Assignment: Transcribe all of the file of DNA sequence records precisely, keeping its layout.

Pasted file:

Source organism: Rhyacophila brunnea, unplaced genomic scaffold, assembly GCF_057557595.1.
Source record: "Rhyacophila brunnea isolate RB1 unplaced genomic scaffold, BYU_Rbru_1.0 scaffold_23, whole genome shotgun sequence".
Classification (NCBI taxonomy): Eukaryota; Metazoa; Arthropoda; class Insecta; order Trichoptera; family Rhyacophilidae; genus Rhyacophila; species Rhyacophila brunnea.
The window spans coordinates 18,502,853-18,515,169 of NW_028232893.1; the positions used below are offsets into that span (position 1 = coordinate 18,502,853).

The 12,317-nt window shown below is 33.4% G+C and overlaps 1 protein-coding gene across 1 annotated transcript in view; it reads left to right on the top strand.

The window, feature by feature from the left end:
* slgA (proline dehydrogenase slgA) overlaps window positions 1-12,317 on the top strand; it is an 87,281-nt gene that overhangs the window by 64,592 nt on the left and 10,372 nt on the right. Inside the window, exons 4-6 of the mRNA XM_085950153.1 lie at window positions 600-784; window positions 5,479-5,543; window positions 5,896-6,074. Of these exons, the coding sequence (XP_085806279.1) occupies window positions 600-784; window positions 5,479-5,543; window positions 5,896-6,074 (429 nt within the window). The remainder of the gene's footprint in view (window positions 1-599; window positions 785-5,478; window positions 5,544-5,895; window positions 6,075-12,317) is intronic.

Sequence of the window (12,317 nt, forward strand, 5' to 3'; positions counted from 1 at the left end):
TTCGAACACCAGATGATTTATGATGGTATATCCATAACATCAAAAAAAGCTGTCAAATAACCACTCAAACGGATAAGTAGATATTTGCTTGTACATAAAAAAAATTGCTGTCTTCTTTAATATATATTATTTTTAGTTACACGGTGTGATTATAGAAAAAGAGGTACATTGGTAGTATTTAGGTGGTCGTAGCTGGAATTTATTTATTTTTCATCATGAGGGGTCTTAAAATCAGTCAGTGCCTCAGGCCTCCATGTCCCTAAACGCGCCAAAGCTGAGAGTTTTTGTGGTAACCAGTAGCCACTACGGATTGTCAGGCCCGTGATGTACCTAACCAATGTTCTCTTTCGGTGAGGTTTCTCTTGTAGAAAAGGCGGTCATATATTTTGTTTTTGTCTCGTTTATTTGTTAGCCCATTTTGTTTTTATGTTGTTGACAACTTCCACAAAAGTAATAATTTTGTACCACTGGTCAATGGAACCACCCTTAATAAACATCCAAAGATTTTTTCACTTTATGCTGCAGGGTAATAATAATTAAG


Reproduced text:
Source organism: Rhyacophila brunnea, unplaced genomic scaffold, assembly GCF_057557595.1.
Source record: "Rhyacophila brunnea isolate RB1 unplaced genomic scaffold, BYU_Rbru_1.0 scaffold_23, whole genome shotgun sequence".
Classification (NCBI taxonomy): Eukaryota; Metazoa; Arthropoda; class Insecta; order Trichoptera; family Rhyacophilidae; genus Rhyacophila; species Rhyacophila brunnea.
The window spans coordinates 18,502,853-18,515,169 of NW_028232893.1; the positions used below are offsets into that span (position 1 = coordinate 18,502,853).

The 12,317-nt window shown below is 33.4% G+C and overlaps 1 protein-coding gene across 1 annotated transcript in view; it reads left to right on the top strand.

The window, feature by feature from the left end:
* slgA (proline dehydrogenase slgA) overlaps window positions 1-12,317 on the top strand; it is an 87,281-nt gene that overhangs the window by 64,592 nt on the left and 10,372 nt on the right. Inside the window, exons 4-6 of the mRNA XM_085950153.1 lie at window positions 600-784; window positions 5,479-5,543; window positions 5,896-6,074. Of these exons, the coding sequence (XP_085806279.1) occupies window positions 600-784; window positions 5,479-5,543; window positions 5,896-6,074 (429 nt within the window). The remainder of the gene's footprint in view (window positions 1-599; window positions 785-5,478; window positions 5,544-5,895; window positions 6,075-12,317) is intronic.

Sequence of the window (12,317 nt, forward strand, 5' to 3'; positions counted from 1 at the left end):
TTCGAACACCAGATGATTTATGATGGTATATCCATAACATCAAAAAAAGCTGTCAAATAACCACTCAAACGGATAAGTAGATATTTGCTTGTACATAAAAAAAATTGCTGTCTTCTTTAATATATATTATTTTTAGTTACACGGTGTGATTATAGAAAAAGAGGTACATTGGTAGTATTTAGGTGGTCGTAGCTGGAATTTATTTATTTTTCATCATGAGGGGTCTTAAAATCAGTCAGTGCCTCAGGCCTCCATGTCCCTAAACGCGCCAAAGCTGAGAGTTTTTGTGGTAACCAGTAGCCACTACGGATTGTCAGGCCCGTGATGTACCTAACCAATGTTCTCTTTCGGTGAGGTTTCTCTTGTAGAAAAGGCGGTCATATATTTTGTTTTTGTCTCGTTTATTTGTTAGCCCATTTTGTTTTTATGTTGTTGACAACTTCCACAAAAGTAATAATTTTGTACCACTGGTCAATGGAACCACCCTTAATAAACATCCAAAGATTTTTTCACTTTATGCTGCAGGGTAATAATAATTAAG